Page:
A “house menu” prix fix including bread, Gazpacho Andalusian soup, roast suckling pig, ice cream, half a bottle of house wine or beer or mineral water costs, at the moment, €44,15 per person — so for about $120 per couple plus gratuity you can clear another item from your Bucket List and have a great lunch in the Oldest Restaurant in the World.
We are next to the Hemingway table, the author’s favorite spot in the restaurant. Nancy Reagan sat at this table when she had lunch with Queen Sophia in 1985. (That visit to Spain was also when the First Lady had a flamenco demonstration by students of the Royal School of Dance at Madrid's Royal Theater and took “a whirl on the stage herself” when invited to do so by the young people. The White House had received inquiries before the trip as to whether it would be OK if Mrs. Reagan were asked to dance, and the White House gave approval without telling the First Lady! How can you not help liking Ronnie Reagan?) A framed letter of thanks from the White House dated June 19, 1985 hangs on the wall.
Many testimonials show up online now from writers like Scott Fitzgerald, Graham Greene, James Michener and Frederick Forsyth — and from actors like Jack Nicholson. Veal cutlet, breaded with potatoes, priced at €18,80 today, had Nicholson emoting, “Such perfection when I bit into my veal cutlet, I almost wept."
The managing director of the restaurant is greeting guests at their tables and comes up to talk to us. He is Antonio Gonzalez Gomez, a third-generation owner of the restaurant since 1930, whose son, “the fourth Antonio,” now works downstairs. He reminds us that Hemingway loved Spain and Sr. Gonzalez tells us “the last scene in the second last page” of the 1926 novel The Sun Also Rises takes place in this very room.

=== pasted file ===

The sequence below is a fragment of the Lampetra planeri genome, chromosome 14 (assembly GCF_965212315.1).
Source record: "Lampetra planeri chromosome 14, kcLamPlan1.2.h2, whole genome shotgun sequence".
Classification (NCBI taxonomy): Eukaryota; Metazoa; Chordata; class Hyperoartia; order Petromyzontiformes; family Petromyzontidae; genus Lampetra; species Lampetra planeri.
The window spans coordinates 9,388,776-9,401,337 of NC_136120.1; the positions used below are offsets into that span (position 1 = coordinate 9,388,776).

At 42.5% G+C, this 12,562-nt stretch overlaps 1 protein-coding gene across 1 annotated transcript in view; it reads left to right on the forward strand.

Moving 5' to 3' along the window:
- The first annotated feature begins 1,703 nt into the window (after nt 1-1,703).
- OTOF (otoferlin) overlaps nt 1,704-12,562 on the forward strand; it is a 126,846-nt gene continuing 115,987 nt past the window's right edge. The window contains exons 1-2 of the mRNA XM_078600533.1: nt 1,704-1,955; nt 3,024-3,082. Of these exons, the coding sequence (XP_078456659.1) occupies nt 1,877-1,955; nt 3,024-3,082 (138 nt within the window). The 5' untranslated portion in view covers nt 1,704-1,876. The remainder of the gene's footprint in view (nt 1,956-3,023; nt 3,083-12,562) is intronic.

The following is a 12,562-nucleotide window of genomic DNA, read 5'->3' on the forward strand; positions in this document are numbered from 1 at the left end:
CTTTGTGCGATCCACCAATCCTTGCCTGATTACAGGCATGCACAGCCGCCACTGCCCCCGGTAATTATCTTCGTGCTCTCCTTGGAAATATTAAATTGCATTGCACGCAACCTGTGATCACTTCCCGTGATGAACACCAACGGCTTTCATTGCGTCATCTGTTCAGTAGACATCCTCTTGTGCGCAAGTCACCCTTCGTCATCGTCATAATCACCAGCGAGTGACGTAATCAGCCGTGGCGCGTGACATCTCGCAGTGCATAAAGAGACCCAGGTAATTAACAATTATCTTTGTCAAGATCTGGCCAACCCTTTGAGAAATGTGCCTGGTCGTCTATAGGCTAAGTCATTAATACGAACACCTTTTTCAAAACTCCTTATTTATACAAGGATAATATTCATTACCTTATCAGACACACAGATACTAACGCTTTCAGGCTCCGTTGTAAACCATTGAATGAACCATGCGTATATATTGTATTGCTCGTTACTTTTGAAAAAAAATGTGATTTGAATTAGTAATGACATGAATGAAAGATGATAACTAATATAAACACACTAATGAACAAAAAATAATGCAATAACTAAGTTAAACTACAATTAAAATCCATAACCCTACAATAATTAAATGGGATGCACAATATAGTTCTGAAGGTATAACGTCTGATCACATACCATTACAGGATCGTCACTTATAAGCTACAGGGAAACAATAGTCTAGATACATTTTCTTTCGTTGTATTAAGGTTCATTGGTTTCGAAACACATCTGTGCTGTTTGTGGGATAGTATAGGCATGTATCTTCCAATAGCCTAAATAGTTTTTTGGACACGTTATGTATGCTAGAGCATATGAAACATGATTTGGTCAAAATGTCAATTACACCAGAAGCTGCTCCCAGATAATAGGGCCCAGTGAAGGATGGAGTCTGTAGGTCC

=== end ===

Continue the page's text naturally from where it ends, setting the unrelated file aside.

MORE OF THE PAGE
Many celebrities have come to Restaurante Botin, but the owner chooses not to identify his customers unless, like Hemingway, they’ve already written about it. One who has is Ingrid Bethancourt, the Colombian politician who was kidnapped by the Revolutionary Armed Forces of Colombia in 2002 and has written that what kept her alive for six years was the memory of the sanctuary of this restaurant.
“Life is a collection of moments — and my family is proud to be part of preserving people’s moments,” says Antonio Gonzalez Gomez. “My grandfather was the original cook and the dishes are from his family’s recipes.” He adds: “Ninety nine percent of my staff start in their teens and don’t retire until they are 65.”
There is no turnover of staff. Successful institutions always credit their people for their success. We see the same face in the kitchen we saw seven years ago and the same confident waiters in the rooms we met in 2006. The cellar may be the original inn that was established in 1590 and built upon in 1725 when the ground floor was restored.
Guests with an interest in history can get their final fix simply by peering in the window as they leave and marveling at how a one-time “shanty one floor house” in Medieval Spain could become such a celebrity restaurant.
The Andersons, who live in San Diego, are the resident travel & cruise columnists for Physician's Money Digest. Nancy is a former nursing educator, Eric a retired MD. The one-time president of the NH Academy of Family Practice, Eric is the only physician in the Society of American Travel Writers. He has also written five books, the last called The Man Who Cried Orange: Stories from a Doctor's Life.